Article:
I Sold My House by Owner
Tale of The Sale:
A little over six years ago my wife and I bought our first home. The house was perfect at the time. We loved living there and made a lot of memories. Our first roommate was a furry one named Lola – and the house started to feel a little smaller. A few years later our son was born. Anyone with kids can tell you how much “stuff” comes along with a baby. Then it accumulates into toddler life.
This past summer it was time to sell the house and find something with more space. I started crunching the numbers that come along with this process. Sale price minus the current mortgage balance, minus closing costs on the next house, minus taxes, minus moving costs, minus realtor commissions, and on it goes. Plus, don’t forget about the down payment the bank would like on the house you’re going to buy.
These numbers add up fast and can be intimidating. The only cost-saving opportunity I could see was in the commission that’s paid to the realtors. Let’s use some sample numbers for the purposes of this blog. I looked up the median home price in my home state of New York State and found a report that listed $301,900 as the amount. Applying a 5% commission (many times it’s more) would add $15,095. “This is crazy,” I thought to myself. “I’m in sales and can sell my own house”. That was that. I was listing by owner.
I did find a service that helped with the listing. They were cheap and good. They even gave me access to an app that helped me coordinate showing requests from buyers and their realtors. I remember thinking how easy this was going to be and wondering why anyone would hire a realtor with all the available technology that can help you save money.
As some time went by, I realized this wasn’t going to be as easy as I thought. I’m an expert at selling technical products to engineers, but I’m not an expert at selling houses. Just as I had 10 years of experience in my industry, some realtors have 10, 20, or 30 years in their own industry. This lack of experience produced some challenges.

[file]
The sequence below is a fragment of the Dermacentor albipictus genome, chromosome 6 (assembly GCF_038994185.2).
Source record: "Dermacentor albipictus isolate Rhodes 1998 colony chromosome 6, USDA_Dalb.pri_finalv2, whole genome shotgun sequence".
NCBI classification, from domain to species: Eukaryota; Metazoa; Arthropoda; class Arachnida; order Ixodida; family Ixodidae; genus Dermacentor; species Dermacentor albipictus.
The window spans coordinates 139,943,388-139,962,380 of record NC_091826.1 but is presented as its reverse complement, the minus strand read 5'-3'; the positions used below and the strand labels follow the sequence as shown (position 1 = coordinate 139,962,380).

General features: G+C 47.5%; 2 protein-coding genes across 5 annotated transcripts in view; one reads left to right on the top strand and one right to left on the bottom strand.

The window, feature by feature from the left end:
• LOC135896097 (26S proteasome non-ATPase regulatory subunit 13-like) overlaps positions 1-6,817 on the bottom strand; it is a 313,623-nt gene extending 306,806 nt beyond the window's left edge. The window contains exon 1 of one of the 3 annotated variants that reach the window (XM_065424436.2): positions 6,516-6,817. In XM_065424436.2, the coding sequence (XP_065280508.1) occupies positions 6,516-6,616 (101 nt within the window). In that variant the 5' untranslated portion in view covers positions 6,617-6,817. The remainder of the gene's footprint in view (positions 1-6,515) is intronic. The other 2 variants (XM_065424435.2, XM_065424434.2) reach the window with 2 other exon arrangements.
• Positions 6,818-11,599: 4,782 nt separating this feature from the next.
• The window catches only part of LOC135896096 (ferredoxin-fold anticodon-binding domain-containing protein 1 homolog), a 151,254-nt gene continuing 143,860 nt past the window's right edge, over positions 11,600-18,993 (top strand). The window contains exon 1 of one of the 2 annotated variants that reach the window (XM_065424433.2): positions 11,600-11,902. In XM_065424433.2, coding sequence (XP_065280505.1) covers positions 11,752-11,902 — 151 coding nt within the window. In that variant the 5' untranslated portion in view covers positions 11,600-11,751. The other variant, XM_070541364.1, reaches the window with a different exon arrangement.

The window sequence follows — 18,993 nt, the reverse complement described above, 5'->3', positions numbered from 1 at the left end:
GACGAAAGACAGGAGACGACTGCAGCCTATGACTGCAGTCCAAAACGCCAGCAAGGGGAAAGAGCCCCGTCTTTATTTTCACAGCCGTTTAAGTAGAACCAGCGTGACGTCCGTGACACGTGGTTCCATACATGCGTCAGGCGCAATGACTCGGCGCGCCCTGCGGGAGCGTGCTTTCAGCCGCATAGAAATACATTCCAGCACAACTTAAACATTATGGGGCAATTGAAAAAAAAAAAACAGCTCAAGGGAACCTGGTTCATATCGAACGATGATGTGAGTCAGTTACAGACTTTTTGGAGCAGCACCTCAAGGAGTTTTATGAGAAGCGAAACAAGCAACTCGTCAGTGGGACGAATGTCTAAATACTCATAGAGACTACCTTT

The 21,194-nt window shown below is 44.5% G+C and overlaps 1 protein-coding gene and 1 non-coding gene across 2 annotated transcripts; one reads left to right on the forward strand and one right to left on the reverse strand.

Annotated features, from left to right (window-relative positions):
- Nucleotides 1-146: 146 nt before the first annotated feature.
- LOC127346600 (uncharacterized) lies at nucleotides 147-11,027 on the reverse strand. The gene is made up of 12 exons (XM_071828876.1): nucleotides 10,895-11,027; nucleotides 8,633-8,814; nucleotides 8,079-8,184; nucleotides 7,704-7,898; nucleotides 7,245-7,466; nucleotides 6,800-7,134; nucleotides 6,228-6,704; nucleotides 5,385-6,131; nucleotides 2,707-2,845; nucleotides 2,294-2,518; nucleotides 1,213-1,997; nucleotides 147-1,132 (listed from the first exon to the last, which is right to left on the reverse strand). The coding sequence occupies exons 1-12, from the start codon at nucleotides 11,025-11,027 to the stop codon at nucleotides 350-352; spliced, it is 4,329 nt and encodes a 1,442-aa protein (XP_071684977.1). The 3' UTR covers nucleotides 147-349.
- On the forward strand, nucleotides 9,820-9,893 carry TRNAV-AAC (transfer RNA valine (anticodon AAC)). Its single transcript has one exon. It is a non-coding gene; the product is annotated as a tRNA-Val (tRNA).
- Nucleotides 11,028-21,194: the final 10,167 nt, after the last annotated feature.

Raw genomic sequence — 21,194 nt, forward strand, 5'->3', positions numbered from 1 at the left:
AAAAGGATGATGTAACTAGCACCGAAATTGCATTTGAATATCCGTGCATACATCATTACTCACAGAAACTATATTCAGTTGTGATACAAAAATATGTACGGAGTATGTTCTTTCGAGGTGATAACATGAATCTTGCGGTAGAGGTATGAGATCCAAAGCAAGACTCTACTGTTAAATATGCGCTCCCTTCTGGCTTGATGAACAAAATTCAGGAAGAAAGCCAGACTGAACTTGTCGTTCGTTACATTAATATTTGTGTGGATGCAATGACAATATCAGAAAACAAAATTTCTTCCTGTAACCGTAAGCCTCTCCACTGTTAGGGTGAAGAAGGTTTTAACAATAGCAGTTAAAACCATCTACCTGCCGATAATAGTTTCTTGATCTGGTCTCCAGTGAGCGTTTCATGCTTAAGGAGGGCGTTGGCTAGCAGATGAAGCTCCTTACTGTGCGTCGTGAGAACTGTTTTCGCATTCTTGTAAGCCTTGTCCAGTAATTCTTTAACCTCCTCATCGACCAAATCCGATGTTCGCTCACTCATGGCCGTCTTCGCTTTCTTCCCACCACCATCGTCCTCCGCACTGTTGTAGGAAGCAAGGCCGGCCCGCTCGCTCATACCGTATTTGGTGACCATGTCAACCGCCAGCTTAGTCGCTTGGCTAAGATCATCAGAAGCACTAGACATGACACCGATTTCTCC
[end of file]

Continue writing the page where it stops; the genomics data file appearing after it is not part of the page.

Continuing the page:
For example, I didn’t know what to point out during showings. I didn’t know what not to say to certain people who looked at the house. Soon, it became apparent that I didn’t know how to sell to consumers as well as I did to businesses. Then there were the offers, contracts, lawyers, buyers’ agents, mortgage brokers, and underwriters. It was a new world to me and not one that I knew how to navigate like I do my own.
Thankfully, the realtor we were using to buy our new home was willing to help even though it wasn’t her job to sell my house. It was messy at times and extremely stressful. I was out of my comfort zone and not on top of things like I should have been simply because I didn’t know the procedure well enough. Many times, my wife asked me if I’d checked on certain things that I thought were all set when they were not.
Trying to line up the closings with the banks, lawyers, buyer’s agent, and brokers by myself was a nightmare. Selling by owner was not the cake walk I thought it would be but eventually we got it done. I’m writing this tale of the sale while settled in at my new place reminiscing about the experience. Here’s what I learned.
Lessons Learned from This Tale of The Sale:
The first lesson from my experience is that it’s not as easy to switch industries as you might think. I understand the idea that “Sales is Sales” and that you can translate your skills into a different market – but it’s not going to happen overnight. Every industry and market is so specialized that no matter how good you are in one industry, there will be a learning curve when making a change.
You learn a market and the little nuances over time. Knowing exactly what to say at exactly the right time to a potential customer is a learned craft. You cannot be a master of that craft two weeks into a new sales world. So be careful when getting too big of a head after many years in the same industry. What you’ve learned may not translate right away. Remember that if you think the grass is greener doing something else.
The second lesson I learned is that even though this transition is hard and takes time, it can be done. I ended up selling my house on my own and saved a ton of money on commissions. It wasn’t as easy as I’d thought it would be, but it was accomplished. This shows that you can switch jobs and markets but will need to work very hard in the beginning. It doesn’t matter how good you were in your old industry. Learn as much as you can about the sales cycle, procedure, industry lingo, and everything else that a top performer in your new sales world needs to master.
Two more thoughts:
Realty commissions are high but they end up being paid out to a lot of different hands not just the agent. Agents work hard and it takes a long time to close on a house. I have a new respect for agents and a better understanding of why the rate is what it is. Keep grinding agents!
For those of you in new endeavors, good luck!
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